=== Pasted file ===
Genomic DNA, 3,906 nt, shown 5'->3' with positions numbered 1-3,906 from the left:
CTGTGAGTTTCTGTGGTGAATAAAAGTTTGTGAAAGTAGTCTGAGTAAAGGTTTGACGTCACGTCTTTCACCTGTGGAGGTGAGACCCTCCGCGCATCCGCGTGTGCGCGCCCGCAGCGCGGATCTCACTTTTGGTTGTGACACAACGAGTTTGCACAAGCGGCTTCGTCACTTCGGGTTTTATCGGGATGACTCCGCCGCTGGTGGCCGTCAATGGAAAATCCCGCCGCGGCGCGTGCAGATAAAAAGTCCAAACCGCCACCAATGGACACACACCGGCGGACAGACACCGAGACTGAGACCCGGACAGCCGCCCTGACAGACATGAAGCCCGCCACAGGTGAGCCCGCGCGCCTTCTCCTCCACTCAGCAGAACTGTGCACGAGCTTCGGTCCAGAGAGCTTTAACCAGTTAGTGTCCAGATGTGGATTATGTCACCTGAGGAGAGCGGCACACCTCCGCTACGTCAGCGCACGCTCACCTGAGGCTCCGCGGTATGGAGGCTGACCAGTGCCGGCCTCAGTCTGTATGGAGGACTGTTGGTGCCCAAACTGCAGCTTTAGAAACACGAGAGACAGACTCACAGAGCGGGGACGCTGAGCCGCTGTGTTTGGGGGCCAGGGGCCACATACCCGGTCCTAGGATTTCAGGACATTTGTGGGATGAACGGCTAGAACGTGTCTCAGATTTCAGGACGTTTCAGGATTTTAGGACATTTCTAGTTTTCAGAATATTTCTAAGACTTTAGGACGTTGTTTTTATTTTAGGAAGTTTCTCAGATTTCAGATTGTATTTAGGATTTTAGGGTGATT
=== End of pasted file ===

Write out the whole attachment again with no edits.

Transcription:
Genomic DNA, 3,906 nt, shown 5'->3' with positions numbered 1-3,906 from the left:
CTGTGAGTTTCTGTGGTGAATAAAAGTTTGTGAAAGTAGTCTGAGTAAAGGTTTGACGTCACGTCTTTCACCTGTGGAGGTGAGACCCTCCGCGCATCCGCGTGTGCGCGCCCGCAGCGCGGATCTCACTTTTGGTTGTGACACAACGAGTTTGCACAAGCGGCTTCGTCACTTCGGGTTTTATCGGGATGACTCCGCCGCTGGTGGCCGTCAATGGAAAATCCCGCCGCGGCGCGTGCAGATAAAAAGTCCAAACCGCCACCAATGGACACACACCGGCGGACAGACACCGAGACTGAGACCCGGACAGCCGCCCTGACAGACATGAAGCCCGCCACAGGTGAGCCCGCGCGCCTTCTCCTCCACTCAGCAGAACTGTGCACGAGCTTCGGTCCAGAGAGCTTTAACCAGTTAGTGTCCAGATGTGGATTATGTCACCTGAGGAGAGCGGCACACCTCCGCTACGTCAGCGCACGCTCACCTGAGGCTCCGCGGTATGGAGGCTGACCAGTGCCGGCCTCAGTCTGTATGGAGGACTGTTGGTGCCCAAACTGCAGCTTTAGAAACACGAGAGACAGACTCACAGAGCGGGGACGCTGAGCCGCTGTGTTTGGGGGCCAGGGGCCACATACCCGGTCCTAGGATTTCAGGACATTTGTGGGATGAACGGCTAGAACGTGTCTCAGATTTCAGGACGTTTCAGGATTTTAGGACATTTCTAGTTTTCAGAATATTTCTAAGACTTTAGGACGTTGTTTTTATTTTAGGAAGTTTCTCAGATTTCAGATTGTATTTAGGATTTTAGGGTGATT